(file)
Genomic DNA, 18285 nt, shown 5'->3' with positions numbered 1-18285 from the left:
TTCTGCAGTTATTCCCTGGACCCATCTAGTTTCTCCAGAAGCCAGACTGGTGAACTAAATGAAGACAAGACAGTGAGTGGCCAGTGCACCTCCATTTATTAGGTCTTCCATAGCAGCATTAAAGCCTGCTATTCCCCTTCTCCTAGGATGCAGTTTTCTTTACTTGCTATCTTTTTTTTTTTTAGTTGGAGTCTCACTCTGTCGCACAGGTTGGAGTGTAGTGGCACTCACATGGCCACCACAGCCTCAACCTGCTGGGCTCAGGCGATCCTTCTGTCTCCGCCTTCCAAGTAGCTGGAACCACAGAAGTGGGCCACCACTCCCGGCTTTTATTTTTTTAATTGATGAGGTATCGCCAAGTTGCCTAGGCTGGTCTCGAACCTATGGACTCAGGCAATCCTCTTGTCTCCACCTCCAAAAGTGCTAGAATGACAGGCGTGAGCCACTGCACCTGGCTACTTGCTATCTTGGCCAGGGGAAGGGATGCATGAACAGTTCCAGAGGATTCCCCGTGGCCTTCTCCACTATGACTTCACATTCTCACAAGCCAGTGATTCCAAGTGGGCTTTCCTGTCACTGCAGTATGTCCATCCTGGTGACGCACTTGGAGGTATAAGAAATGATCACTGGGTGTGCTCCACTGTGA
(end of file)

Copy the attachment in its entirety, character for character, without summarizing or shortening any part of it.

Genomic DNA, 18285 nt, shown 5'->3' with positions numbered 1-18285 from the left:
TTCTGCAGTTATTCCCTGGACCCATCTAGTTTCTCCAGAAGCCAGACTGGTGAACTAAATGAAGACAAGACAGTGAGTGGCCAGTGCACCTCCATTTATTAGGTCTTCCATAGCAGCATTAAAGCCTGCTATTCCCCTTCTCCTAGGATGCAGTTTTCTTTACTTGCTATCTTTTTTTTTTTTAGTTGGAGTCTCACTCTGTCGCACAGGTTGGAGTGTAGTGGCACTCACATGGCCACCACAGCCTCAACCTGCTGGGCTCAGGCGATCCTTCTGTCTCCGCCTTCCAAGTAGCTGGAACCACAGAAGTGGGCCACCACTCCCGGCTTTTATTTTTTTAATTGATGAGGTATCGCCAAGTTGCCTAGGCTGGTCTCGAACCTATGGACTCAGGCAATCCTCTTGTCTCCACCTCCAAAAGTGCTAGAATGACAGGCGTGAGCCACTGCACCTGGCTACTTGCTATCTTGGCCAGGGGAAGGGATGCATGAACAGTTCCAGAGGATTCCCCGTGGCCTTCTCCACTATGACTTCACATTCTCACAAGCCAGTGATTCCAAGTGGGCTTTCCTGTCACTGCAGTATGTCCATCCTGGTGACGCACTTGGAGGTATAAGAAATGATCACTGGGTGTGCTCCACTGTGA